)
 
$
(20.1
)
Loans and fees receivable:
 
 

 
 

 
 

 
 

Loans and fees receivable, gross
 
$
5.2

 
$
76.0

 
$
98.9

 
$
180.1

Loans and fees receivable individually evaluated for impairment
 
$

 
$
0.2

 
$
1.5

 
$
1.7

Loans and fees receivable collectively evaluated for impairment
 
$
5.2

 
$
75.8

 
$
97.4

 
$
178.4

    

8


The components (in millions) of loans and fees receivable, gross as of the date of each of our consolidated balance sheets are as follows:
 
March 31, 2016
 
December 31, 2015
Current loans receivable
$
164.6

 
$
150.0

Current fees receivable
3.8

 
4.5

Delinquent loans and fees receivable
20.8

 
25.6

Loans and fees receivable, gross
$
189.2

 
$
180.1

 
An aging of our delinquent loans and fees receivable, gross (in millions) by class of receivable as of March 31, 2016 and December 31, 2015 is as follows:
Balance at March 31, 2016
 
Credit Cards
 
Auto Finance
 
Other Unsecured Lending Products
 
Total
30-59 days past due
 
$
0.2

 
$
4.6

 
$
3.2

 
$
8.0

60-89 days past due
 
0.2

 
1.6

 
2.5

 
4.3

90 or more days past due
 
0.5

 
1.7

 
6.3

 
8.5

Delinquent loans and fees receivable, gross
 
0.9

 
7.9

 
12.0

 
20.8

Current loans and fees receivable, gross
 
3.6

 
68.5

 
96.3

 
168.4

Total loans and fees receivable, gross
 
$
4.5

 
$
76.4

 
$
108.3

 
$
189.2

Balance of loans 90 or more days past due and still accruing interest and fees
 
$

 
$
1.5

 
$

 
$
1.5


Balance at December 31, 2015
Credit Cards
 
Auto Finance
 
Other Unsecured Lending Products
 
Total
30-59 days past due
$
0.2

 
$
6.9

 
$
4.4

 
$
11.5

60-89 days past due
0.1

 
2.2

 
3.1

 
5.4

90 or more days past due
0.4

 
1.8

 
6.5

 
8.7

Delinquent loans and fees receivable, gross
0.7

 
10.9

 
14.0

 
25.6

Current loans and fees receivable, gross
4.5

 
65.1

 
84.9

 
154.5

Total loans and fees receivable, gross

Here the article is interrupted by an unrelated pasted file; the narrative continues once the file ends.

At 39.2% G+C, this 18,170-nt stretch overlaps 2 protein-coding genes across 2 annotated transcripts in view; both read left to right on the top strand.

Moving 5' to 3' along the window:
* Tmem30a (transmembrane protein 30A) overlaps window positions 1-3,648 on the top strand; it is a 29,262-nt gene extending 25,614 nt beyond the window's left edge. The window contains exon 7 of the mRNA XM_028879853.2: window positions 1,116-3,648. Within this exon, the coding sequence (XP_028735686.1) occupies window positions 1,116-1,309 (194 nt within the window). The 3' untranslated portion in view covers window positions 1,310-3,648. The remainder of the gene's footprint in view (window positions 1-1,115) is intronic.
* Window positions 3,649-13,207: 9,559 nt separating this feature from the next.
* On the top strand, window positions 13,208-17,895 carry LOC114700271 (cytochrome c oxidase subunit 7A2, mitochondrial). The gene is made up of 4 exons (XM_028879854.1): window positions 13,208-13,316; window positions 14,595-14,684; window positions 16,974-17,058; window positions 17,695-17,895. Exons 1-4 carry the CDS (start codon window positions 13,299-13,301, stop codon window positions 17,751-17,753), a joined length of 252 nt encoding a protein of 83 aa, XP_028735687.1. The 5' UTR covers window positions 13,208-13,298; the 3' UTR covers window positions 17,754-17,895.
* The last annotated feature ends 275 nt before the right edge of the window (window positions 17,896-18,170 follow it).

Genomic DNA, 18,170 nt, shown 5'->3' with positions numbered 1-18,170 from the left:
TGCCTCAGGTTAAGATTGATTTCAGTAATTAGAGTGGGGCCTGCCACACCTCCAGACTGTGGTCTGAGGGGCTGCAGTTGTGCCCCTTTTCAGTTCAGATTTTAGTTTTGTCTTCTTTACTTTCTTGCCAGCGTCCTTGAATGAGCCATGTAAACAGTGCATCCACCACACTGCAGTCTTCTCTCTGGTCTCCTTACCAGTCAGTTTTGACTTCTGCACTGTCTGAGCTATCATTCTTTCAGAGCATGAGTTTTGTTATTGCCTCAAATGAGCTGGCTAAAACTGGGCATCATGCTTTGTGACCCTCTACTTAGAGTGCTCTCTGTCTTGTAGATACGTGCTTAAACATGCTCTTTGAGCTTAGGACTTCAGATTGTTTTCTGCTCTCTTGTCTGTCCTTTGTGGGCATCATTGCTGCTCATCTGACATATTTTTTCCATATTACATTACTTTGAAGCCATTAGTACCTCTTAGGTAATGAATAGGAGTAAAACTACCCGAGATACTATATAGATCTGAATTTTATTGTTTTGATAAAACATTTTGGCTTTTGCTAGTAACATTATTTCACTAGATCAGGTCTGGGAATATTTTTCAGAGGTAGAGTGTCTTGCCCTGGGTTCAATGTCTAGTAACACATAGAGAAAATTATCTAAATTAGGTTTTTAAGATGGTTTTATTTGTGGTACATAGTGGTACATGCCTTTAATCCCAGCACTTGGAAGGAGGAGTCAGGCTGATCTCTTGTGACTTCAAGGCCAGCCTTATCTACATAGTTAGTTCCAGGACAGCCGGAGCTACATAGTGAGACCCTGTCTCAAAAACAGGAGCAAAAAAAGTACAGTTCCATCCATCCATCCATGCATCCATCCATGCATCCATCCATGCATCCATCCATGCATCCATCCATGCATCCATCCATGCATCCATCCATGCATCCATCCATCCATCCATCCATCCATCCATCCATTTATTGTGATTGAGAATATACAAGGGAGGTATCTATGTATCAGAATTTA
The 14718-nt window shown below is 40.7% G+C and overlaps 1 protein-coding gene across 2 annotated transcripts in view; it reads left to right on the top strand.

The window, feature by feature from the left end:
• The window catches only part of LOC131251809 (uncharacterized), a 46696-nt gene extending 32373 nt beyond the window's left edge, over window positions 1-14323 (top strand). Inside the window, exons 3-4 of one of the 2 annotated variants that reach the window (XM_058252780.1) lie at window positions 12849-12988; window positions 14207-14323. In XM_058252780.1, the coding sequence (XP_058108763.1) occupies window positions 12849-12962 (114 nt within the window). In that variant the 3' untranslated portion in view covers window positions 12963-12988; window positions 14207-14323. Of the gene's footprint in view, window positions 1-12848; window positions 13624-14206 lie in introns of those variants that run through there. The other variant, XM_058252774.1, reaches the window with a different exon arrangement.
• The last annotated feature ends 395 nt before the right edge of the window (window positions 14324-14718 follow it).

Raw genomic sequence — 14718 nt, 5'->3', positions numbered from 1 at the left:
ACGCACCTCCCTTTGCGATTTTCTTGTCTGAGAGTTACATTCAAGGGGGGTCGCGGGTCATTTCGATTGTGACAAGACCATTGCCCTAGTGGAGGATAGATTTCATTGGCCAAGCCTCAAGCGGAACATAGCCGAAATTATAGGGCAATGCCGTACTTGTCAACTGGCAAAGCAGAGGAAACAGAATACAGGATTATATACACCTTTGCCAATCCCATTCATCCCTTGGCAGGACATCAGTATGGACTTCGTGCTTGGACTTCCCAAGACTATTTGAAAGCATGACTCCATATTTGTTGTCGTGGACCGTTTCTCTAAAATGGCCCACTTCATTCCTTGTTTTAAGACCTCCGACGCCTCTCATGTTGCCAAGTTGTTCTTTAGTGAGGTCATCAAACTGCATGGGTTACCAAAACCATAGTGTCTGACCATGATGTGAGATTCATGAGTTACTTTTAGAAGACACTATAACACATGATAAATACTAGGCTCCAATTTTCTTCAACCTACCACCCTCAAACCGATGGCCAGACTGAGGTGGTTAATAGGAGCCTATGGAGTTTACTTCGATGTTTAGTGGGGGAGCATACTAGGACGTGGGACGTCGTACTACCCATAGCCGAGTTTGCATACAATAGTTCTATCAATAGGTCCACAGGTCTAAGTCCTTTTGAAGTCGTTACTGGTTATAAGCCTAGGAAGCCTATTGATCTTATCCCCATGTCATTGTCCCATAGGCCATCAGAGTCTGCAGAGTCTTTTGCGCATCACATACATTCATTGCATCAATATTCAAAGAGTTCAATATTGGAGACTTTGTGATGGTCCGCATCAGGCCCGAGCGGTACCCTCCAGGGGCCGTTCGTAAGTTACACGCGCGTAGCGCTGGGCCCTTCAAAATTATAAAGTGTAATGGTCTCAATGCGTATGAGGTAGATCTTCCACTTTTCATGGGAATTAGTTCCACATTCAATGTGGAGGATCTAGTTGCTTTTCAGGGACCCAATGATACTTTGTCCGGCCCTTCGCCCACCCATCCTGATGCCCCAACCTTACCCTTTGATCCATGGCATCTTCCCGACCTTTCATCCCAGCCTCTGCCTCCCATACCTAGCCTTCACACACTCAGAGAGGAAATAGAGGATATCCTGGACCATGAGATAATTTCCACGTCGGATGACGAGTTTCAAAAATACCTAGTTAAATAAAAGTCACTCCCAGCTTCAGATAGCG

$
5.2

 
$
76.0

 
$
98.9

 
$
180.1

Balance of loans 90 or more days past due and still accruing interest and fees
$

 
$
1.5

 
$

 
$
1.5


Income Taxes

We experienced an effective income tax expense rate of 4.2% for the three months ended March 31, 2016 compared to a negative effective income tax expense rate of 45.8% for the three months ended March 31, 2015.  Our effective income tax expense rate for the three months ended March 31, 2016 differs from the statutory rate principally based on income of our U.K. subsidiary that is not subject to tax in the U.S. and the U.K. tax on which was fully offset by the release of U.K. valuation allowances.  Our negative effective income tax expense rate for the three months ended March 31, 2015 resulted principally from a favorable effective settlement we reached with the Internal Revenue Service (“IRS”) in February 2015 relative to accruals for uncertain tax positions and interest accruals thereon associated with our 2012 income tax return.

                We report potential accrued interest and penalties related to both our accrued liabilities for uncertain tax positions and unpaid tax liabilities within our income tax benefit or expense line item on our consolidated statements of operations. We likewise report the reversal of such accrued interest and penalties within the income tax benefit or expense line item to the extent that we resolve our liabilities for uncertain tax positions or our unpaid tax liabilities in a manner favorable to our accruals therefor. During the three months ended March 31, 2016, our income tax expense includes $0.2 million accrued for